At first glance, the death of Cooper Harris looked like any other horrifying, legitimately accidental cases involving children and hot car deaths.
Harris, who was 22 months old, died an agonizing death in 2014, when his father, Justin Ross Harris, left him in an SUV for seven hours to go to work at Home Depot. It was June, and outside temperatures reached the 80s.
Roughly half of such deaths involve parents who simply forget the child is there. Another 30 percent involve children who become trapped in cars without anyone noticing. The rest result when parents intend to leave the child in the car, failing to understand how hot cars can get inside (a car can reach an interior temperature of 110 degrees even when it’s 60 degrees outside). Some 800 American children have died this way since 1990—almost 40 this year alone—and just over a quarter of the cases result in criminal charges.
Harris was sentenced yesterday to life in prison plus 32 years, without parole, after a jury found that he left his child there to die deliberately. He was convicted on all eight counts against him, including one count of malice murder (Georgia’s first-degree murder equivalent), two counts of cruelty to children and two counts of felony murder, which essentially means that even if Cooper’s death was an accident, Harris is still responsible.
What has made this case particularly memorable, however, are the details: The remaining three counts against Harris are sexting with a female minor, including asking her to send him naked pictures, and sending her dick pics, including some of this activity on the day of Cooper’s death.
“The sexting in general worked against him,” Ronn Blitzer, a former New York prosecutor and editor at LawNewz, told me. “All the testimony in the world from day-care workers saying how friendly Harris was couldn’t turn him into a sympathetic figure. The guy had multiple extramarital affairs and knowingly asked a high school girl to send him pictures of her genitals. Even if Cooper’s death was an accident, Harris is still a dirtbag.”
Hot car cases have wildly different outcomes in court depending on a number of different circumstances surrounding the deaths: A college professor who forgot his 10-month-old son in the car was never prosecuted, while a horse groomer with an IQ of 74 who left his 9-month-old daughter in a car on purpose—with the window cracked, not realizing it would still get too hot—spent 20 years in prison and was deported.
The reasons aren’t clear. “What we have found is that there is really no rhyme or reason to whether a parent is charged or not and if they’re convicted,” writes Amber Rollins, director of Kids and Cars, a safety advocacy group. “You can have two exact same circumstances in two separate cases, and in one case a parent might not be charged at all and in another case the parents are charged to the full extent of the law.”
The most thorough study of such cases was by Washington Post reporter Gene Weingarten, whose feature on the phenomenon, “Fatal Distraction,” won a Pulitzer Prize in 2010. Weingarten challenged years of public vilification and misunderstanding of these accidents by pointing out a few essential aspects:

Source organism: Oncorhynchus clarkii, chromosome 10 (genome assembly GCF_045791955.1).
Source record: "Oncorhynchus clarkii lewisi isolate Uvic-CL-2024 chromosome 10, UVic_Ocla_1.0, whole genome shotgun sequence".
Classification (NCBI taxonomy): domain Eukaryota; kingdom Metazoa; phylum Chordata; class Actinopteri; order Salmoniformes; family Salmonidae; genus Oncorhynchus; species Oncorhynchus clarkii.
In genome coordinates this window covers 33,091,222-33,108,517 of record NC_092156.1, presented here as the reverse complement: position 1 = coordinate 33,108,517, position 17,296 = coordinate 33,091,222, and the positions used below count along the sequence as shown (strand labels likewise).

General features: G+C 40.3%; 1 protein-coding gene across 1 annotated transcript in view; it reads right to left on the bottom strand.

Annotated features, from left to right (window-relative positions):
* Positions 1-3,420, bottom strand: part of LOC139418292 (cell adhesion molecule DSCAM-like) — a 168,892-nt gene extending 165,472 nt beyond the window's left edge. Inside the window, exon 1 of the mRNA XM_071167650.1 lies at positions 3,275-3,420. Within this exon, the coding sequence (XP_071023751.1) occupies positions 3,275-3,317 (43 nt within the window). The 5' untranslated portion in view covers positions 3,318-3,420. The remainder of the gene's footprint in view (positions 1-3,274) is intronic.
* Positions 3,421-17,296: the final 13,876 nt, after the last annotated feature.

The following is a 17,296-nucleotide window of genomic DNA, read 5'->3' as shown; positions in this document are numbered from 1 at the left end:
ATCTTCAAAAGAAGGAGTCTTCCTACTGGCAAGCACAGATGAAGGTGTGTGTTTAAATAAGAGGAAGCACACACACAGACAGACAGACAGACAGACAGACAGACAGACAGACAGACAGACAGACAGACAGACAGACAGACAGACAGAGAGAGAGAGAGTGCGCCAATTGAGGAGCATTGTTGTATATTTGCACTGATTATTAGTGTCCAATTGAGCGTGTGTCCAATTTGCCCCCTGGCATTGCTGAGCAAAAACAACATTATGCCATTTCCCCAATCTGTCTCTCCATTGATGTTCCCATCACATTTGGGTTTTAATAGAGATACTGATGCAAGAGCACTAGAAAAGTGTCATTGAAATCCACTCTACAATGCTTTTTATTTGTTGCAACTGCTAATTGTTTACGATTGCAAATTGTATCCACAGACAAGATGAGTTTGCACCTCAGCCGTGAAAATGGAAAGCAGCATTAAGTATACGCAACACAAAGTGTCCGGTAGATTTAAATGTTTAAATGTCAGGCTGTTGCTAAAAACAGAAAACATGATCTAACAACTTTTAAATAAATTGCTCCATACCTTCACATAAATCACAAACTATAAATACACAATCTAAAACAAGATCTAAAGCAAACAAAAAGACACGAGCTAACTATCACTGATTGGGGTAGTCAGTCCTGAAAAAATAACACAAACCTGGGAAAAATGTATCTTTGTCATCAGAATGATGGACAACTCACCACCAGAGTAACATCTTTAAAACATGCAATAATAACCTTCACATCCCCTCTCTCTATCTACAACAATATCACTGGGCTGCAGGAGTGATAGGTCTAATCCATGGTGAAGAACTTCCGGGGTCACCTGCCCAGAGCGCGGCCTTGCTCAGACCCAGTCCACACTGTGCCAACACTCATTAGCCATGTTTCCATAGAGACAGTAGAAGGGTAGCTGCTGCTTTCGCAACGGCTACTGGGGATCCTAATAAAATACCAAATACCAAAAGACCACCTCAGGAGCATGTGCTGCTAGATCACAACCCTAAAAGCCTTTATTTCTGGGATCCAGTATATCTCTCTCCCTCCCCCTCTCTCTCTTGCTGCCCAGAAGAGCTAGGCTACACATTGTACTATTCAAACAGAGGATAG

1) These cases were virtually unheard of until the 1990s, when car-safety experts recommended putting kids in the back seat because of the danger of airbags to their undeveloped frames. Moreover, they recommended putting infants in rear-facing seats to further protect them in crashes.
2) Hot-car deaths happen with people in all walks of life, across all socioeconomic backgrounds, and often with parents who have no criminal history or history of negligence or abuse.
Or as Weingarten put it: “What kind of person forgets a baby? The wealthy do, it turns out. And the poor, and the middle class. Parents of all ages and ethnicities do it. Mothers are just as likely to do it as fathers. It happens to the chronically absent-minded and to the fanatically organized, to the college-educated and to the marginally literate. In the last 10 years, it has happened to a dentist. A postal clerk. A social worker. A police officer. An accountant. A soldier. A paralegal. An electrician. A Protestant clergyman. A rabbinical student. A nurse. A construction worker. An assistant principal. It happened to a mental health counselor, a college professor and a pizza chef. It happened to a pediatrician. It happened to a rocket scientist.”
3) These are typically truly accidents. And what nearly all the cases of true accidents have in common is a break in routine combined with sleeplessness of early parenting. Something changes in the routine of the parent who, genuinely distracted by a work issue, profound sleeplessness or a fight with a spouse, drives right past daycare, goes to work, parks the car and forgets.
In one particularly brutal case Weingarten cites, a man had left his toddler in the car and gone into work. From inside, the child had managed to trigger the car’s motion-detector alarm three times. The father looked out the window onto the parking lot, saw nothing suspicious, and deactivated it.